Many studies have been conducted on artificial sweeteners in relation to food intake. A few of these studies found a stimulating effect of artificial sweeteners on appetite. In some studies, those that consumed the artificial sweetener in contrast to table sugar consumed higher amounts of fat and protein as a percentage of total energy. Some also found that the energy density of the diet changes depending on the sweetener used. A review of published data shows that intense sweeteners have been shown to increase hunger ratings in some human studies. In others, food intake the next day is increased because of consumption of artificial sweeteners. One study on aspartame showed that the food intake the next day was significantly higher after an aspartame-sweetened lemonade compared with sugar-sweetened lemonade or water. The subjects consumed many more carbohydrates the following day, which resulted in higher energy intake.

According to these studies, it appears that brain chemistry is altered in that the sensors that tell us whether we are hungry or full are not operating normally and give us faulty signals after we consume artificial sweeteners. We may feel hungrier when we consume artificial sweeteners compared to how we feel after consuming regular sweeteners.

It seems that the jury is still out on the exact response we have to artificial sweeteners. To be on the safe side, the Dietary Guidelines for Americans 2005 recommends that we not consume drinks with artificial sweeteners. Instead, it’s better to consume water, 100 percent fruit juice or milk. Water is a noncaloric drink and readily available. Both 100 percent fruit juice and milk provide us with necessary nutrients for optimum health.

Heli Roy


Monday, June 30, 2008

Go, Slow and Whoa

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Nine months down and three to go! A strong finish to a better and healthier lifestyle. Of course, there is no finish line – just a convenient point in time to see what can happen in a year when you begin a better approach to nutrition and exercise.

Yes, as you might have guessed, the chicken salad sandwich, which sounds healthy, was actually higher in calories than hamburger and fries. I would not rush out and buy the burger just yet, however. If you add a lot of mayonnaise to chicken salad, you can pack on the calories to a healthy sounding menu item. Of course, you can do the same to that hamburger, French fries and soda. The reoccurring theme that I’ve been trying to practice for the past nine months is to make smart choices. To make those choices, heed Beth’s advice below about go, slow and whoa. Condiments and salad dressings can make an otherwise healthy item a nutritional nightmare. I have to add that most agricultural products in their natural form are healthy as grown, and we humans just think we have to add something because someone on TV suggests such.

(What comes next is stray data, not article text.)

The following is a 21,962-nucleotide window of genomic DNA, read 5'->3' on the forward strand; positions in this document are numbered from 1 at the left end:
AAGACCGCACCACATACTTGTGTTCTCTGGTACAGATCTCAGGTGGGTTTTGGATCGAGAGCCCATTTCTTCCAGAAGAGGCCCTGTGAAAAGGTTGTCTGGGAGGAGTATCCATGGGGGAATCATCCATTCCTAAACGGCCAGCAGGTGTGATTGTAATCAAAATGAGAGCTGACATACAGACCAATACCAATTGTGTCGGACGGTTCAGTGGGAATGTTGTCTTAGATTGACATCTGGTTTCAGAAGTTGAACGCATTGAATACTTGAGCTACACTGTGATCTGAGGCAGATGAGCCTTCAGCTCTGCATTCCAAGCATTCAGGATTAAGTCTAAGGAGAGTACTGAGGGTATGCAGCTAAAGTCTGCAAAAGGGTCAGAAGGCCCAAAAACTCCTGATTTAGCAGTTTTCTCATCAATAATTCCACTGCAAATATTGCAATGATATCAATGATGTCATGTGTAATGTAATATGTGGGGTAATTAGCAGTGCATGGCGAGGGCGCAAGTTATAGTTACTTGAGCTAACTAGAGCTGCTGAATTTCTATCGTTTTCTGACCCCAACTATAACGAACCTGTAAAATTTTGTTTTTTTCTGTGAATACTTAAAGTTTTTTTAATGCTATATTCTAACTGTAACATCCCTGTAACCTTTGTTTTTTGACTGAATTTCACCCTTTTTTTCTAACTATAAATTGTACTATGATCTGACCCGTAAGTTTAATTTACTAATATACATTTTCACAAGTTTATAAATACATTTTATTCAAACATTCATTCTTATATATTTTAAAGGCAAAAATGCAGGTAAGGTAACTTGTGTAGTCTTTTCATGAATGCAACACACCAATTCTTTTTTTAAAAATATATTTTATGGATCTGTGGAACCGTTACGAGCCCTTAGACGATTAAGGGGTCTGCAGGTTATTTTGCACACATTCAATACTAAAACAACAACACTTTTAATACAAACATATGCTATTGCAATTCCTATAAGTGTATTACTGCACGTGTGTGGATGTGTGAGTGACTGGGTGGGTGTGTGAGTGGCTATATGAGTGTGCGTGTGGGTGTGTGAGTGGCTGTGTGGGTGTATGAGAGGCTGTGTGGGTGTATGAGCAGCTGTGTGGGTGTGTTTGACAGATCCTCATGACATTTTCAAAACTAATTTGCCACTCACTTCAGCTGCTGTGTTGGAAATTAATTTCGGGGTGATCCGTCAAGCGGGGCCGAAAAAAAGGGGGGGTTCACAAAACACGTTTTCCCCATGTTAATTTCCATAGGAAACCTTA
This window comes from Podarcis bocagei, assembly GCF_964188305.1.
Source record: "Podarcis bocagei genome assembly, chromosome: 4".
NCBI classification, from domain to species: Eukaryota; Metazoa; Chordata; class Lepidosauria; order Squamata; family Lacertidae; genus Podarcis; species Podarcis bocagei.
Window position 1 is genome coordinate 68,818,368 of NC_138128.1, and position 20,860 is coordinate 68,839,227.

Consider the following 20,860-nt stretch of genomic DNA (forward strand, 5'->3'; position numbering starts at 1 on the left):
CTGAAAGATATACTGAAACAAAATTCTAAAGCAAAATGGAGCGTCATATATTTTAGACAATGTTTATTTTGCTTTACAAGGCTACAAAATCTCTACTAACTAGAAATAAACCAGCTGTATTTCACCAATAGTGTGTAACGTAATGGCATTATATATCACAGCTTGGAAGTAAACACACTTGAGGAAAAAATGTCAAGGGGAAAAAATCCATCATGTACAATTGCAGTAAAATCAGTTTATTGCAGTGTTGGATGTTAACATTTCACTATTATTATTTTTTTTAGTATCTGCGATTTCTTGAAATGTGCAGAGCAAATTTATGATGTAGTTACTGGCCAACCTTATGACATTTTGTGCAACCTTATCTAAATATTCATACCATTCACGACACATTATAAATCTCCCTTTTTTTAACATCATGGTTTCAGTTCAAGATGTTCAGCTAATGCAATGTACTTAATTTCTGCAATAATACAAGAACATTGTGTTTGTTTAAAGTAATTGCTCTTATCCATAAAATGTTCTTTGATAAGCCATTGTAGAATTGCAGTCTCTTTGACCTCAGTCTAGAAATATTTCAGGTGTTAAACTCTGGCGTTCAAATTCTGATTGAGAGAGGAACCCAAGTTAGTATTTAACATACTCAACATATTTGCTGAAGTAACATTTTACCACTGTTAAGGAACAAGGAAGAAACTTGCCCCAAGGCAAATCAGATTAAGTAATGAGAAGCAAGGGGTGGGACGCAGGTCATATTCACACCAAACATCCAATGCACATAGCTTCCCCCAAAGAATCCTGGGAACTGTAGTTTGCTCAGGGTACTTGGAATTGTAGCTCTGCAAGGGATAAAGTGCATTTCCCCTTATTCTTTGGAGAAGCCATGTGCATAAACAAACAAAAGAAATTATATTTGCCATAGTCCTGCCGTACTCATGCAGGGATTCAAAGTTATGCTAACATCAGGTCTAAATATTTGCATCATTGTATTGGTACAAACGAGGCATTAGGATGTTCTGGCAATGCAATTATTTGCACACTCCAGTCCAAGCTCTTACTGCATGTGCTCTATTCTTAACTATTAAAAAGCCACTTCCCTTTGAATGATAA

I took Whissie to the BREC dog park yesterday to get some exercise. A few hundred other people and their dogs made the same decision. He mingled with the bigger dogs. But because he’s height and leg challenged, he could not run as fast and jump as high as his new-found buddies. Of course, he was the cutest dog there, which was confirmed by many of the other dog owners. Whissie and I are doing our regular walks now, and both of us are getting in a little better shape. I think that Whissie prefers the hamburger to the chicken salad, but so far I haven’t seen him turn down anything in the human food arena.

Because I’m taking some vacation this week, I’ll have the June baseline data early next week. We will also get the Whissie photo posted so that you can also see the cutest dog I know of.

Bill Richardson

Nutritionist's Response

As you've found, being aware of the calories and other nutrients in foods will help guide you in selecting healthier, lower calorie food choices. When preparing food at home, it's up to you to make wiser choices about the types and amounts of ingredients to use. Eating out poses challenges, but most restaurants will try to accommodate your requests, and some have nutrition information for their food items posted or available to read.

According to the University of California Wellness Letter, the average American gains about two pounds a year. Since every pound of body weight equals 3,500 calories, two pounds translates into only an extra 19 calories a day.

It’s difficult to keep track of only 19 calories, but if you think in terms of 100 extra calories a day, this can lead to a weight gain of 1 pound a month or 10 pounds a year. Changes to make that equal 100 calories include:

  • Water-packed tuna instead of oil-packed.
  • One cup of whole-grain cereal instead of two.
  • Tomato slices, lettuces leaves and pepper strips on a sandwich instead of mayo.
  • Two cups of skim milk per day instead of two cups of whole milk.
  • A cup of low-fat, sugar-free yogurt, instead of a doughnut.
  • A cup of water flavored with a lemon instead of a soft drink.

Eating in moderation is healthy eating. The Go, Slow and Whoa approach is a quick and easy way to eat in moderation.

  • Go – eat more of the foods in each food group that contain little or no solid fats or added sugars.
  • Slow – eat fewer foods that have some solid fat, sugar or salt.
  • Whoa – eat foods high in solid fat, added sugar and fat occasionally or rarely.

Beth Reames

2/10/2009 1:16:36 AM